“Absolutely. All astronauts have a deep academic and research background. But once you get in orbit, life in space is determined by how good you are with your trade or your hands-on skills. So if you’re not comfortable with a wrench in your hands or a soldering iron, then you’re probably not going to be a great astronaut. You’ll need some hands-on skills, but you also need a passion to be an adventurer as well.”

Sir Arthur C. Clarke, author of Prelude to Mars and other works, is Thirsk’s favourite science fiction writer. While he agrees that a return to the Moon is still part of the agenda for humanity’s space exploration, a Mars colony will be the next major endeavour.

“The advantage of Mars is that it has an atmosphere, and we know there is quite a bit of water there available as well. So that will make developing habitats on Mars a lot easier as well than on the Moon. But I do think the first thing that will happen is setting up a permanent research base on the Moon that will be staffed, temporarily, by workers. But I think the first colony will likely be on Mars, but that’s still a few decades from now.”

Whether or not Robert Thirsk ever gets his third ISS mission, he still has the memories of his time in space, both the mundane and the majestic, to treasure during his future years on Earth.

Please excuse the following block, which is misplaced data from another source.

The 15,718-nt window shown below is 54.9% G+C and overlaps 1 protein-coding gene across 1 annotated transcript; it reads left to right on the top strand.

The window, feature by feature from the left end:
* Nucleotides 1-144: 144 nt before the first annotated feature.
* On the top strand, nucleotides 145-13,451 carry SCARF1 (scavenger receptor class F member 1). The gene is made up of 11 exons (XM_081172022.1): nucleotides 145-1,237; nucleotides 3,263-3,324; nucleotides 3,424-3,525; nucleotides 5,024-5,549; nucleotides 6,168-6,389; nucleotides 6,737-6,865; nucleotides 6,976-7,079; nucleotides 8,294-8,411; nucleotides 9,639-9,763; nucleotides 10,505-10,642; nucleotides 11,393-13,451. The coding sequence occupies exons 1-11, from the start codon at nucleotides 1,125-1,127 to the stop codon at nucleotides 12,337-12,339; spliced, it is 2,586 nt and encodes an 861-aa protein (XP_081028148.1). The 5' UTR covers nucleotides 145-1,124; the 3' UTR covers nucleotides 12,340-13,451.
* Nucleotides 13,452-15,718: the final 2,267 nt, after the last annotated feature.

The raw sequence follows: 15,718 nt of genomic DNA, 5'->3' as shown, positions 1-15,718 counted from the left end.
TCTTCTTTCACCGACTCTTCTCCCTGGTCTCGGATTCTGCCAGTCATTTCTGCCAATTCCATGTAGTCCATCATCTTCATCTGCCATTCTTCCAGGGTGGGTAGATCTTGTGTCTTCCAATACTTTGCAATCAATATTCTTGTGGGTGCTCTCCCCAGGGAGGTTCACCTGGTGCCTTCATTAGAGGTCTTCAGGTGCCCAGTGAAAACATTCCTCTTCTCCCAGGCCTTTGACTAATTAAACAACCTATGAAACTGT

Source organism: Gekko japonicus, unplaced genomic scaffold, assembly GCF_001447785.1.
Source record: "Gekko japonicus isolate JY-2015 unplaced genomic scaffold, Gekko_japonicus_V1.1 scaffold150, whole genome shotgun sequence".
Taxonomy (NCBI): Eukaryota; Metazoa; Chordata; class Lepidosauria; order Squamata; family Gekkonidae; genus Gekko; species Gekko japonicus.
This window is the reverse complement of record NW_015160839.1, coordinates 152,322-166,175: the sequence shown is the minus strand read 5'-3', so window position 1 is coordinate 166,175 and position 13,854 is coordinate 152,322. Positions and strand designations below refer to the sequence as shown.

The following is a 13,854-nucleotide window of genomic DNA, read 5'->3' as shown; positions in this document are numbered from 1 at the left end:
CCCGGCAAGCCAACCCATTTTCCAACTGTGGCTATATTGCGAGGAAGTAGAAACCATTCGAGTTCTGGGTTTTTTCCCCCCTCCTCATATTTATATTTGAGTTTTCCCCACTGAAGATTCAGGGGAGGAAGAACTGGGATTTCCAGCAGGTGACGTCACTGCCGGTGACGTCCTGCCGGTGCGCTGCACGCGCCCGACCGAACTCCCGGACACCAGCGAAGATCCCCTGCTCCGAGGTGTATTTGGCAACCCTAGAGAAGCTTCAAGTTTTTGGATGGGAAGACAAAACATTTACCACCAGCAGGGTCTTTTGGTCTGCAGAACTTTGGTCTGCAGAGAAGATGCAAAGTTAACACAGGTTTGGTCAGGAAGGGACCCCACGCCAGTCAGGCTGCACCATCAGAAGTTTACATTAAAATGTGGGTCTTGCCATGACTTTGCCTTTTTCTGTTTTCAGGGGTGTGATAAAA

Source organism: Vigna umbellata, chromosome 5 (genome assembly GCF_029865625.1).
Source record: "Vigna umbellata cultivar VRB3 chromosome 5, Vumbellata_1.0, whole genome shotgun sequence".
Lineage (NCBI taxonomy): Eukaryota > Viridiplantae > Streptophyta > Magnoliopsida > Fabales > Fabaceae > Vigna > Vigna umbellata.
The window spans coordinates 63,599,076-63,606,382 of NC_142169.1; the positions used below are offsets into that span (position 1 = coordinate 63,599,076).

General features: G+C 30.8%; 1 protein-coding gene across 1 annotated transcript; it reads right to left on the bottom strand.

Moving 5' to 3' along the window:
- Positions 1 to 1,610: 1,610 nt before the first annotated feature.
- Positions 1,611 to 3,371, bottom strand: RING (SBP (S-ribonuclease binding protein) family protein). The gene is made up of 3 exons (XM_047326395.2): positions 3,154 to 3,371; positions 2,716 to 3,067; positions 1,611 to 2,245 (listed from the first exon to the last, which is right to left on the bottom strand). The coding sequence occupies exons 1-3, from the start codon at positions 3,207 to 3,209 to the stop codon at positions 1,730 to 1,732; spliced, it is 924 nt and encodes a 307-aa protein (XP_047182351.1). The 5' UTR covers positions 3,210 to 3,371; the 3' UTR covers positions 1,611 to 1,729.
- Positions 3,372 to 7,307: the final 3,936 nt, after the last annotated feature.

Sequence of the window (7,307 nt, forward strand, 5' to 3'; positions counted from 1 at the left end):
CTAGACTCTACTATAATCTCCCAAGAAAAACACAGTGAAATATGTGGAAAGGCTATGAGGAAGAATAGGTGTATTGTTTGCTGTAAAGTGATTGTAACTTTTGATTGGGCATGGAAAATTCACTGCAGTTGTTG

“Everything in space seems to take a little bit longer. A lot of the things that we take for granted here on Earth, like checking email, showering up, using the washroom facilities, and such, take two, three times longer in space.

“But the wondrous part has gotta be looking out the window. Our favourite activity, when we’re not working in orbit, is looking out the many windows that we have aboard the space craft at this beautiful blue planet we have down below. For the first few days you look down on the planet, you just see the beauty. You’re struck by the majesty and the beauty of the landscapes. But after you’ve been up there for a few weeks, your eye gets a little more discriminating, and you can start seeing the effects of human activity on the planet, environmental destruction, and that’s kind of sad.”

But Thirsk has great hopes for the future.

“Think about some of the early Arthur C. Clarke works where he talks about international cooperation, he talks about the interpersonal relationships. That is very accurate. That’s the reality today, if we’re going to do difficult projects in space, such as the International Space Station, or going to Mars — almost by definition has to be an international endeavour.”